Developers and Agents need to get closer on new developments

Developers and estate agents should work more closely together to prevent incorrect market positioning of new property developments as buyer sentiment changes.

Gerhard Kotzé, CEO of the ERA South Africa agency group, says there is an urgent need now to accurately track market trends and to develop projects with ready acceptance among buyers, taking into account current demographic, social and financial issues.

"Typically, in a strong property phase, virtually anything brought to the market place sells," he notes. "However, in the later phases of a property boom such as we are still experiencing, property does become less affordable and buyers do become more wary.

"At this stage we are certainly seeing more selective buying and greater awareness among buyers of the need to avoid over-extending themselves in their borrowing on investment homes or, for that matter, primary homes.
"On the other hand, we see that developers have perhaps been over-optimistic about the market and have continued to bring out developments priced at the upper end of what is currently affordable for the majority of buyers."

This is not to suggest, he says, that well-planned and executed developments will fail to find buyers, although it may take somewhat longer than last year to do so.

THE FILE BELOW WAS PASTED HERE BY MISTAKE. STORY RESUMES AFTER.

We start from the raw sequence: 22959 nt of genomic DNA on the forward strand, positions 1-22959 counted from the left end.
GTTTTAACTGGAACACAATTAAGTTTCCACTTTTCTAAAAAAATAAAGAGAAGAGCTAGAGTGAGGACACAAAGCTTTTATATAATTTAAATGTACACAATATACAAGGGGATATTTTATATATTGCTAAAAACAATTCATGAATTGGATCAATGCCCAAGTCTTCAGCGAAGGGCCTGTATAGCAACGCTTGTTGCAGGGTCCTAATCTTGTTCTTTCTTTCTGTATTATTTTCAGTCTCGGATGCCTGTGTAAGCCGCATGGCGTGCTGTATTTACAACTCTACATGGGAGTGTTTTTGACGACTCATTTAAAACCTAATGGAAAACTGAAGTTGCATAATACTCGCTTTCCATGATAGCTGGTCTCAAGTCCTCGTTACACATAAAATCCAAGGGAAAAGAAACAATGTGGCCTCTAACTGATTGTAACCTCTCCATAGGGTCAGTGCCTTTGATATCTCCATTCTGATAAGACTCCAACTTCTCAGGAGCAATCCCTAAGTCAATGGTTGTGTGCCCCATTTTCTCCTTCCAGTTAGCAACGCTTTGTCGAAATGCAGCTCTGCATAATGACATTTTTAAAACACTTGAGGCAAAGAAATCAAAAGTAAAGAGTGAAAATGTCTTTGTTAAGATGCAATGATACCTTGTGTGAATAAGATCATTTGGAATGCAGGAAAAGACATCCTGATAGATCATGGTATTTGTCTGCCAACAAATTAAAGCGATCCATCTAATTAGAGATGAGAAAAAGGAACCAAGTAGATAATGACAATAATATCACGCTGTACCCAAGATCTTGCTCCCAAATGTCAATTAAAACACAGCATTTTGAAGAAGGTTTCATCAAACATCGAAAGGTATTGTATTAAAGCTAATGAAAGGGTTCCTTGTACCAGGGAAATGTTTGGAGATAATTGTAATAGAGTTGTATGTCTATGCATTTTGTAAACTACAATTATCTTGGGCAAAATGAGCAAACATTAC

"But what we do think is that developers should now be planning projects that focus on the lower to middle-income sectors of the market, where demand is still extremely robust due to a large extent to the emerging middle class.

"We also believe estate agents should be drawn into the development process at an early stage to ensure the marketability of a given development. After all they are in touch with market sentiment daily and are well-positioned to advise developers in this respect.

"In short, developers should cease to conceptualise and plan in isolation of estate agents' input. At the end of the day, the agents have to sell, developers have to make money and buyers need to be housed affordably. Co-operative planning is the key."

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